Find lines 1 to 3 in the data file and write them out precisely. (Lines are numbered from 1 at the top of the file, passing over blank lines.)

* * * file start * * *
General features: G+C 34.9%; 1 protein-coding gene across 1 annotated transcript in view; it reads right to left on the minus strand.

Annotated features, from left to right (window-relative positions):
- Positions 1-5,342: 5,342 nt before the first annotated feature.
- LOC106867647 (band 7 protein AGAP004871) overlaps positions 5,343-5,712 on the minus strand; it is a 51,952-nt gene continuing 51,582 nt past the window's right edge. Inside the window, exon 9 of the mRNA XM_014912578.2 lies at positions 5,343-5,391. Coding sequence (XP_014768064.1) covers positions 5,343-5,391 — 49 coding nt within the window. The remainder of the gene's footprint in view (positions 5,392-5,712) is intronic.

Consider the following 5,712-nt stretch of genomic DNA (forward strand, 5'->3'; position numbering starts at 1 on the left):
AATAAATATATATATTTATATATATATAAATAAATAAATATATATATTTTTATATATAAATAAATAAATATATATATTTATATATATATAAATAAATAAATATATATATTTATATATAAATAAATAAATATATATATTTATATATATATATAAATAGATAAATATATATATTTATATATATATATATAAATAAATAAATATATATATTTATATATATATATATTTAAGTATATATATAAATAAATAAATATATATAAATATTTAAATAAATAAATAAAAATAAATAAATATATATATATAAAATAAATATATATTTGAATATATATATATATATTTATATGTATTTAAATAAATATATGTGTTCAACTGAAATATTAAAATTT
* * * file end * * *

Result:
General features: G+C 34.9%; 1 protein-coding gene across 1 annotated transcript in view; it reads right to left on the minus strand.

Annotated features, from left to right (window-relative positions):
- Positions 1-5,342: 5,342 nt before the first annotated feature.